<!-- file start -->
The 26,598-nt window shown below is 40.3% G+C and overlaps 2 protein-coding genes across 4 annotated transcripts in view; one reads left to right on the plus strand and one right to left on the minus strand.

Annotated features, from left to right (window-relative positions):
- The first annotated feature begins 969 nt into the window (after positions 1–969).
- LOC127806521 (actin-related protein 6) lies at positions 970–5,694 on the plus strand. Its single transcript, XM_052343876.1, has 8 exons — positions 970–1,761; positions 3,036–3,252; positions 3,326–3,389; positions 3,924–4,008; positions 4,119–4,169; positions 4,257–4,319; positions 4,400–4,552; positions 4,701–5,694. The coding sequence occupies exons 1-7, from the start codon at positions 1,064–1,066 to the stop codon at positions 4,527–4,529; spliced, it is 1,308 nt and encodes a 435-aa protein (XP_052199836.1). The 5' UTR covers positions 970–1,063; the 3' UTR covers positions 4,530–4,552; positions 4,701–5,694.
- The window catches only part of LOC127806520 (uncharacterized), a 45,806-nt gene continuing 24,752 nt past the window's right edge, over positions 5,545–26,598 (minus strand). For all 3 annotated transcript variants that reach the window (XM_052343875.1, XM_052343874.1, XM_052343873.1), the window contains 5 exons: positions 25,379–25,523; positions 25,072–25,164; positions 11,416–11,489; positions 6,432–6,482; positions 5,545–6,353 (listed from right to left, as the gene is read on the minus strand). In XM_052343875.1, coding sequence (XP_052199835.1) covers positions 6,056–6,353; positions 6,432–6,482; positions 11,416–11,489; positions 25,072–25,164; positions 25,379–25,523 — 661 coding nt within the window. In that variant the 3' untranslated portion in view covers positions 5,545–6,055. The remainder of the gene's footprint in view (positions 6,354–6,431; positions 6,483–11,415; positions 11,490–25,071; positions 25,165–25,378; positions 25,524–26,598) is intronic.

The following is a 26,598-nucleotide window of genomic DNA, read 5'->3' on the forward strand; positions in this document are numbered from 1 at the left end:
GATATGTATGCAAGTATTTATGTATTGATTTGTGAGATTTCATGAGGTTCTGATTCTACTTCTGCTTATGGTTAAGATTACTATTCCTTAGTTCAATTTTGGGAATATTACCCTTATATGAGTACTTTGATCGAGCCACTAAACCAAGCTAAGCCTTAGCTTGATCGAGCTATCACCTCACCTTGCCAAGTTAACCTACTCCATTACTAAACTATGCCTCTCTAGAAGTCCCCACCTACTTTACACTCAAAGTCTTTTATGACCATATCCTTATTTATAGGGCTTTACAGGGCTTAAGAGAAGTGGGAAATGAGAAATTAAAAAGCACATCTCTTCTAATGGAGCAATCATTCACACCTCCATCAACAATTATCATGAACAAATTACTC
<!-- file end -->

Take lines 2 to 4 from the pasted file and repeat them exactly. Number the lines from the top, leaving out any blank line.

Annotated features, from left to right (window-relative positions):
- The first annotated feature begins 969 nt into the window (after positions 1–969).
- LOC127806521 (actin-related protein 6) lies at positions 970–5,694 on the plus strand. Its single transcript, XM_052343876.1, has 8 exons — positions 970–1,761; positions 3,036–3,252; positions 3,326–3,389; positions 3,924–4,008; positions 4,119–4,169; positions 4,257–4,319; positions 4,400–4,552; positions 4,701–5,694. The coding sequence occupies exons 1-7, from the start codon at positions 1,064–1,066 to the stop codon at positions 4,527–4,529; spliced, it is 1,308 nt and encodes a 435-aa protein (XP_052199836.1). The 5' UTR covers positions 970–1,063; the 3' UTR covers positions 4,530–4,552; positions 4,701–5,694.